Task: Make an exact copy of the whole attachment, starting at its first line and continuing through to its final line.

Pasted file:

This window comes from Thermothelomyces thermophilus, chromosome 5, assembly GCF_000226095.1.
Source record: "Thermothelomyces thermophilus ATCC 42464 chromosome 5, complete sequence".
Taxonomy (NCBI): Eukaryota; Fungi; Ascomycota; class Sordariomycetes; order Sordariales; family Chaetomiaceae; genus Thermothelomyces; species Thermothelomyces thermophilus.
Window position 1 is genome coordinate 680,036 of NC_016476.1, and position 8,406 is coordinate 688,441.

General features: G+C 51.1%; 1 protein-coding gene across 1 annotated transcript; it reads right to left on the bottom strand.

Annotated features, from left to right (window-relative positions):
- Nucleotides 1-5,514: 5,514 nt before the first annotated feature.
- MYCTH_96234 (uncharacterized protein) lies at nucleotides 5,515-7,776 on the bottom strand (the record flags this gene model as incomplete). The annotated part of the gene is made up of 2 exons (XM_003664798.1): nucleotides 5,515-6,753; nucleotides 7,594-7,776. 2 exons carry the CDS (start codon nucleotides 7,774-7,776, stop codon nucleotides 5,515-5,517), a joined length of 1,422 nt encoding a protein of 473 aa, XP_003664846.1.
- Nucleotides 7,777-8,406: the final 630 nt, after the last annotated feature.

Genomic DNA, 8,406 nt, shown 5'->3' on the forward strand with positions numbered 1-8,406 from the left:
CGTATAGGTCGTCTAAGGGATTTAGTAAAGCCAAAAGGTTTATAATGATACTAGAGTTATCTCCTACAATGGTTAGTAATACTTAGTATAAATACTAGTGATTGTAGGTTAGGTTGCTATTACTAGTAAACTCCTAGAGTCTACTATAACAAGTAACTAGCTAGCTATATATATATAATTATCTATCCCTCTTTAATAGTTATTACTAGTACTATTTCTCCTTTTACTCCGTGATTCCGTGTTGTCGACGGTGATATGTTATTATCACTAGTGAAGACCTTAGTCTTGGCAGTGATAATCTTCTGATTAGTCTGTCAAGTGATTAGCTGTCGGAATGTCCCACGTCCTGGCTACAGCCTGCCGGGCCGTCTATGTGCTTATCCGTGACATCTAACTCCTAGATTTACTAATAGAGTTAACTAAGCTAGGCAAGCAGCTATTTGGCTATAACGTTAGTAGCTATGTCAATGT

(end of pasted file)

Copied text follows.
This window comes from Thermothelomyces thermophilus, chromosome 5, assembly GCF_000226095.1.
Source record: "Thermothelomyces thermophilus ATCC 42464 chromosome 5, complete sequence".
Taxonomy (NCBI): Eukaryota; Fungi; Ascomycota; class Sordariomycetes; order Sordariales; family Chaetomiaceae; genus Thermothelomyces; species Thermothelomyces thermophilus.
Window position 1 is genome coordinate 680,036 of NC_016476.1, and position 8,406 is coordinate 688,441.

General features: G+C 51.1%; 1 protein-coding gene across 1 annotated transcript; it reads right to left on the bottom strand.

Annotated features, from left to right (window-relative positions):
- Nucleotides 1-5,514: 5,514 nt before the first annotated feature.
- MYCTH_96234 (uncharacterized protein) lies at nucleotides 5,515-7,776 on the bottom strand (the record flags this gene model as incomplete). The annotated part of the gene is made up of 2 exons (XM_003664798.1): nucleotides 5,515-6,753; nucleotides 7,594-7,776. 2 exons carry the CDS (start codon nucleotides 7,774-7,776, stop codon nucleotides 5,515-5,517), a joined length of 1,422 nt encoding a protein of 473 aa, XP_003664846.1.
- Nucleotides 7,777-8,406: the final 630 nt, after the last annotated feature.

Genomic DNA, 8,406 nt, shown 5'->3' on the forward strand with positions numbered 1-8,406 from the left:
CGTATAGGTCGTCTAAGGGATTTAGTAAAGCCAAAAGGTTTATAATGATACTAGAGTTATCTCCTACAATGGTTAGTAATACTTAGTATAAATACTAGTGATTGTAGGTTAGGTTGCTATTACTAGTAAACTCCTAGAGTCTACTATAACAAGTAACTAGCTAGCTATATATATATAATTATCTATCCCTCTTTAATAGTTATTACTAGTACTATTTCTCCTTTTACTCCGTGATTCCGTGTTGTCGACGGTGATATGTTATTATCACTAGTGAAGACCTTAGTCTTGGCAGTGATAATCTTCTGATTAGTCTGTCAAGTGATTAGCTGTCGGAATGTCCCACGTCCTGGCTACAGCCTGCCGGGCCGTCTATGTGCTTATCCGTGACATCTAACTCCTAGATTTACTAATAGAGTTAACTAAGCTAGGCAAGCAGCTATTTGGCTATAACGTTAGTAGCTATGTCAATGT